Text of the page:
Best Food Matches
Pairing wine with food doesn’t need to be a complicated process. The perfect food pairing for Cabernet Sauvignon is the following:
- High protein, fatty food
- Fillet steak
- Red meat (such as prime rib, steaks, sausages, and even a hearty beef burger)
- Strong cheeses like Stilton and Gruyère
- Traditional Korean-style beef stir-fried in garlic, soy, and sesame
- Lebanese fried mushrooms with garlic and spices
Blending Cabernet Sauvignon
Cabernet Sauvignon has the adaptability of being a stand-alone wine while also being a popular blend for the following grape varieties:
- Petit Verdot
- Cabernet Franc
How To Store And Serve Cabernet Sauvignon
Storing Cabernet Sauvignon at a proper temperature is vital because it is a wine that ages so well. Keeping it at a temperature that's too warm would cause it to lose flavor prematurely. The ideal storing condition, especially for an age-worthy Cab, would be between 50 to 55 degrees, away from warm temperature, light, humidity, and vibration.
Serve your Cab cooler than the average room temperature, at least 55 to 60 degrees, to avoid compromising its flavors. Allow it to sit in the refrigerator for twenty minutes, remove the cork, and let the air mix with the drink for an hour before serving.
Cabernet Sauvignon Alternatives
If you like Cabernet Sauvignon and you think about shaking your wine picks a bit, here are some great alternatives that you could try:
- Nero D’Avola
Nutritional Facts: Alcohol, Calories, And Carb Content
Although wines came from grape juice, yeast fermentation converts the sugar content into alcohol. So if you’re health-conscious or merely trying to manage your weight, there is no need for you to worry. Cabernet Sauvignon is an excellent low-carb wine with only 3.82 grams of carbs for every 5-ounce serving and 11% ABV.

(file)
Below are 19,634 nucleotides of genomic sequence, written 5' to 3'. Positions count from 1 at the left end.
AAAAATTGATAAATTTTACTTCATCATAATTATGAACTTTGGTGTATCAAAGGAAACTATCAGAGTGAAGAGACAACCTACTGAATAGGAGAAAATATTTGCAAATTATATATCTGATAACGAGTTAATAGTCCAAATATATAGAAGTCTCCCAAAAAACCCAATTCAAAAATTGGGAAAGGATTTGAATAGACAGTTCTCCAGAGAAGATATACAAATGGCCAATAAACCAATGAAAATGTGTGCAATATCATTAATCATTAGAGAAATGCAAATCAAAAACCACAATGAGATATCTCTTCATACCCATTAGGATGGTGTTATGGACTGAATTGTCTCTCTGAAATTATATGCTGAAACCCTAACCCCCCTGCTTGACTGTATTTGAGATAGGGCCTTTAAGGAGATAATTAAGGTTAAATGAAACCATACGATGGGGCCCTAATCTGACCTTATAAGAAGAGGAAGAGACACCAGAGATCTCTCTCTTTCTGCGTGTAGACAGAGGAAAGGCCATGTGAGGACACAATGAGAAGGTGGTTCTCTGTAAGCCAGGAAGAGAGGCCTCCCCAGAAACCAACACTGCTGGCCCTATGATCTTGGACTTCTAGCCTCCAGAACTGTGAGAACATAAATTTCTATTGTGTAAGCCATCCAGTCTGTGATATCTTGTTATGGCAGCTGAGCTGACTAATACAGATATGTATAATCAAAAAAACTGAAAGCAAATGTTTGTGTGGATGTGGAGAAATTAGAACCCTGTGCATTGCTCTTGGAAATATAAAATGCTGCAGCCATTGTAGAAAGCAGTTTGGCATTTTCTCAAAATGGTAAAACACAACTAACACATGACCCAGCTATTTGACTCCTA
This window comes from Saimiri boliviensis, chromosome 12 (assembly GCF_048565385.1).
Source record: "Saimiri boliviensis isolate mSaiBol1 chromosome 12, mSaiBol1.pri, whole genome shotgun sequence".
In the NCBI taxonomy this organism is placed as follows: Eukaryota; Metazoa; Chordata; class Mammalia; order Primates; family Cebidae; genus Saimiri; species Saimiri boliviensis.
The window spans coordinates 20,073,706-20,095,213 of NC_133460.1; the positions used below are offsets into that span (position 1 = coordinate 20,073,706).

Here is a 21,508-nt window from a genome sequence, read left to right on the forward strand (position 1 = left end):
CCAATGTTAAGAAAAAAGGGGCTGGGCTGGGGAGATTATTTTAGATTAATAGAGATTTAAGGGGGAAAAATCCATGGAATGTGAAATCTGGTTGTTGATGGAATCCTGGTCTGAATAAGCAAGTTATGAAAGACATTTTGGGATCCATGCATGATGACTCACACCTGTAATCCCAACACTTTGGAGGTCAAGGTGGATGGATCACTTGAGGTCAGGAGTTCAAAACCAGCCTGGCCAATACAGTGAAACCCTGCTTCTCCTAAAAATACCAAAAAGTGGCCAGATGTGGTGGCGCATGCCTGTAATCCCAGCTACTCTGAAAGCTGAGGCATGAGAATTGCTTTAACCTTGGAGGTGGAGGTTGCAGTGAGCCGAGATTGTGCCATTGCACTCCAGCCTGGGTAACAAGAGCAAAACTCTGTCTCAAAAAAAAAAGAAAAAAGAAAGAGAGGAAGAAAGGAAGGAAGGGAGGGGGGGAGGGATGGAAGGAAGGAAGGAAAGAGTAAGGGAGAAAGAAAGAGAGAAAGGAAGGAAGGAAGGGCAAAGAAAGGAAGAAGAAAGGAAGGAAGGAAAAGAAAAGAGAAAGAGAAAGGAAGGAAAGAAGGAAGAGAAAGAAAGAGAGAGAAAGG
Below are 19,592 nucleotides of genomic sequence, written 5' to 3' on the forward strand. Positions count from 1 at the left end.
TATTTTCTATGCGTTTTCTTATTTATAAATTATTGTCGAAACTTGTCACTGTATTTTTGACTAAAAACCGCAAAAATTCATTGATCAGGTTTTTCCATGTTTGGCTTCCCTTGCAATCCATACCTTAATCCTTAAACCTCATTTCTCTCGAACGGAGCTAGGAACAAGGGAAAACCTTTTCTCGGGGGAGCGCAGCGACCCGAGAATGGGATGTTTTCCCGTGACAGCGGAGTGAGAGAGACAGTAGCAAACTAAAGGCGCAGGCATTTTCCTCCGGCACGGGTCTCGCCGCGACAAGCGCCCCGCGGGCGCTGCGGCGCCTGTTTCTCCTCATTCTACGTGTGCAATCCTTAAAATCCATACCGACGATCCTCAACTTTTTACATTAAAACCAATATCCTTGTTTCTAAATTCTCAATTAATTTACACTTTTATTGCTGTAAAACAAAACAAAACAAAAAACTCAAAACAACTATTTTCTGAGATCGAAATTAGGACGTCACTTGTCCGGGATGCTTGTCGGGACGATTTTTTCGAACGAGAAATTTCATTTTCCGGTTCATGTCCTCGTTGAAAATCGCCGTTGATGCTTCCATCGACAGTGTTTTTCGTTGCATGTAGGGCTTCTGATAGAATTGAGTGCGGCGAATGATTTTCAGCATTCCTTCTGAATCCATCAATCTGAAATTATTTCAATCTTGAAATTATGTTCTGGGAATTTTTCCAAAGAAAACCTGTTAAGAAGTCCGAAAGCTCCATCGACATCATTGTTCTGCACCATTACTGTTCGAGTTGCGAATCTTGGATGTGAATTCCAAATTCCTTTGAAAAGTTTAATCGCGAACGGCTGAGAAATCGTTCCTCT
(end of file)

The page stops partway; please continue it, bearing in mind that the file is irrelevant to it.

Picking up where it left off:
Taste Test: Enough of Cabernet for now! We want you to try Merlot instead and compare this with Shiraz. What would you choose among the three wines? Read our wine comparison post between Shiraz and Merlot here -- Shiraz vs Merlot: A Comprehensive Guide For An Effortless Wine Selection.
Frequently Asked Questions
Understanding The Difference Between Shiraz And Cabernet
Is Shiraz Stronger Than Cabernet Sauvignon?
Yes, Shiraz has a more robust flavor than Cabernet. It bursts with fruity sensations complemented by warm alcohol and intense tannins.
Is Shiraz More Dry Than Cabernet?
Both Shiraz and Cabernet have the same medium dryness level.
Which Is Better, Shiraz Or Cab?
Syrah has this excellent dark fruit taste, but the French ones can be very costly. On the other hand, Cab can be a brilliant choice if you plan to serve heavy dishes like pasta with creamy sauce or beef.
Both of these grape varieties are famous for yielding great wines. However, Cab is more accessible in the marketplace nowadays than Syrah. Having a wide range of selections also means you will have more chances of ending up with a good bottle. But either way, you can’t go wrong in choosing any of these two wines.
Knowing their fundamental differences, taste profiles, alcohol levels, and more can enhance your overall dining experience. A more profound understanding of these wines will give you a better idea of what specific wine is more appropriate for different occasions.
Never be afraid of experimenting, especially with wines you haven’t tried yet. Aside from learning the basics, trying out wines with different food is one effective way to figure out the best one to choose.